Some SFSP facilities may not be required to meet all state and local health and safety requirements; for example, those that do not prepare food onsite. However, SFSP state agencies may not declare SFSP sponsors exempt from state and local health and safety requirements. Only the state agency that promulgates these requirements may exempt sponsors from documenting adherence to the full requirements. This exemption should be documented in writing by the relevant state agency. However, there must be some level of health and safety standards in place to ensure that adequate facilities are available to prepare and store meals.
Funding Health and Safety Inspections
FNS makes inspection funds available to state agencies to be used solely to enable state or local health departments or other governmental agencies to carry out health inspections and meal quality tests. If these agencies cannot perform such inspections or tests, the state agency may use the funds to contract with an independent agency to conduct the inspection or meal quality tests [7 CFR 225.5(f)].
State agencies are required to submit an estimate of the state's need, if any, for additional funds to pay for the cost of conducting health inspections and meal quality tests in their annual program management and administration plan [7 CFR 225.4(d)(8)]. Excess health inspection funds must be returned to FNS by September 30 of the same fiscal year. If the health inspection funds do not cover the cost of a state’s health inspection services, SFSP administrative funds may be used. FNS may make adjustments to the level of state administrative funds paid or payable to the state agency if it is determined that there is a greater need for funds to conduct health inspections than the amount included in the state’s management and administration plan [7 CFR 225.5].
State Agency Training Requirements
SFSP state agencies must make training available for health inspectors who will be participating in the program prior to the start of program operations [7 CFR 225.7(a)]. FNS encourages state agencies to expand beyond this requirement and make training available to all of the appropriate health, safety, or licensing agencies at the state and local levels.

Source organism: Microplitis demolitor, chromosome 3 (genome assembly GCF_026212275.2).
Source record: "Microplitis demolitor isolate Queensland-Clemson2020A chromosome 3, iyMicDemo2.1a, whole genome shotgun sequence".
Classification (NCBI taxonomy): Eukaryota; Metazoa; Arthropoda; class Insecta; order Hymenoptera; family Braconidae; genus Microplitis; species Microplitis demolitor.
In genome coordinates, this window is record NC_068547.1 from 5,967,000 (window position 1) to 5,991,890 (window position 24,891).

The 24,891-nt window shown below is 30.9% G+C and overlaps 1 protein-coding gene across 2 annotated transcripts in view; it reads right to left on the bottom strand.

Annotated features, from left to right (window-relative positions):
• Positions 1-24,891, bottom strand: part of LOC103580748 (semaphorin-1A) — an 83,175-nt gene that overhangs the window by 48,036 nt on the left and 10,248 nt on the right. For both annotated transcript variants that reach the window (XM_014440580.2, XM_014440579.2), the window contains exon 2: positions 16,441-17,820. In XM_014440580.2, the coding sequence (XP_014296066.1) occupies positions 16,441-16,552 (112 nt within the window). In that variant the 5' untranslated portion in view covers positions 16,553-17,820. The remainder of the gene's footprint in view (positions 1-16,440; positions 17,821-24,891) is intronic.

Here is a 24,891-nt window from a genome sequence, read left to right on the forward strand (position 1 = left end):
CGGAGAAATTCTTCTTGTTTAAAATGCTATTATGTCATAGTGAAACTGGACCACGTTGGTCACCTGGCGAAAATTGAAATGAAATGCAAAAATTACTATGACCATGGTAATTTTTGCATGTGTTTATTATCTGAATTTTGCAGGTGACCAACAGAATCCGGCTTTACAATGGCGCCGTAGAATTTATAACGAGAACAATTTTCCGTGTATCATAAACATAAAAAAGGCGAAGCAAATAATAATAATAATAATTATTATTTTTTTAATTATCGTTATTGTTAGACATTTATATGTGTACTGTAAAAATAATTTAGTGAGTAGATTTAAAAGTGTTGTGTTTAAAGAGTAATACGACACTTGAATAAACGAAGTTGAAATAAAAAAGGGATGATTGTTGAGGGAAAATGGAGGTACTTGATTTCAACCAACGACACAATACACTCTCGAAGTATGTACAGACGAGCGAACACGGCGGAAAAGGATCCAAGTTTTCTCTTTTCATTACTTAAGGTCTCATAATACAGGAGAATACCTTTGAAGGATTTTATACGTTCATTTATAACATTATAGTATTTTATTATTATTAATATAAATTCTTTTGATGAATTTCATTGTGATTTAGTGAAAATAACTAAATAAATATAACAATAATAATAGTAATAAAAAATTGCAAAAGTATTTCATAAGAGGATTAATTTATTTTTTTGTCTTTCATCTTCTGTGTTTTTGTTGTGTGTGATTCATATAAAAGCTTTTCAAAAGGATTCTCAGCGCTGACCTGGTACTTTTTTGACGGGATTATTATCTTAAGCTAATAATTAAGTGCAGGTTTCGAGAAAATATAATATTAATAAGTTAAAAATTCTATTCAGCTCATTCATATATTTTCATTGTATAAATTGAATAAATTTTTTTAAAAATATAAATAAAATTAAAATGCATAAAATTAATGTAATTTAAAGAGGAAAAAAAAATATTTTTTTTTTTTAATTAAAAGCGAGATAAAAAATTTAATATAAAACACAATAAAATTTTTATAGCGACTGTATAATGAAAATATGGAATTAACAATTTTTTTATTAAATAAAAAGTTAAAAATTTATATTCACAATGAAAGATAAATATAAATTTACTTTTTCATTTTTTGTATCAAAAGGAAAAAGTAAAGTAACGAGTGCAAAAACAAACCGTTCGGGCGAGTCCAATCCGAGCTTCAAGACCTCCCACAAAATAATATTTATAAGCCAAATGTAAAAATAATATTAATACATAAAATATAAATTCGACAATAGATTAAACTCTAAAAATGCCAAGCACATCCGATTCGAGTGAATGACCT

Food Service Management Companies
Food Service Management Companies (FSMCs) must have state or local health certification for the facilities in which they propose to prepare meals for use in the SFSP and must ensure that state and local health and sanitation requirements are met at all times. FSMCs also must ensure that meals are inspected periodically as required under program regulations [7 CFR 225.6(h)(2)(v)].
State agencies are required to inspect FSMCs’ facilities as part of their review of vended sponsors [7 CFR 225.7(d)(6)]. In addition, state agencies may conduct or arrange to have conducted inspections of self-preparation and vended sponsors' food preparation facilities, inspections of food service sites, and meal quality tests [7 CFR 225.7(e)]. Procedures for these inspections and tests must be consistent with the procedures used by local health authorities.
Transitioning to/from CACFP and SFSP
In cases where the health and safety inspection standards for CACFP and SFSP sites are the same or more stringent, CACFP state agencies may accept documentation of an inspection obtained by a sponsor for SFSP. This option is available for SFSP sponsors or sites transitioning from SFSP to CACFP as well [CACFP 12-2013, SFSP 14- 2013, Transitioning from the Summer Food Service Program to Child and Adult Care Food Program At-risk Afterschool Meals, May 31, 2013, available at http://www.fns.usda.gov/sites/default/files/CACFP12_SFSP14-2013.pdf].
Inspections for CACFP Facilities and SFSP Sites Located in Schools
Schools participating in the NSLP or SBP are required to obtain two food safety inspections annually from state or local authorities [7 CFR 210.13(b) and 7 CFR 220.7(a)(2)]. These inspections are generally in alignment with, or more stringent than the health and safety standards required of CACFP facilities and SFSP sites. Therefore, CACFP facilities and SFSP sites located in schools that participate in NSLP or SBP and that are in compliance with NSLP or SBP inspection requirements are not required to obtain an additional health and safety inspection.
State agencies are reminded to distribute this information to program operators immediately. Program operators should direct any questions regarding this memorandum to the appropriate state agency. State agency contact information is available at http://www.fns.usda.gov/cnd/Contacts/StateDirectory.htm. State agencies should direct questions to the appropriate FNS regional office.
Policy and Program Development Division
Child Nutrition Programs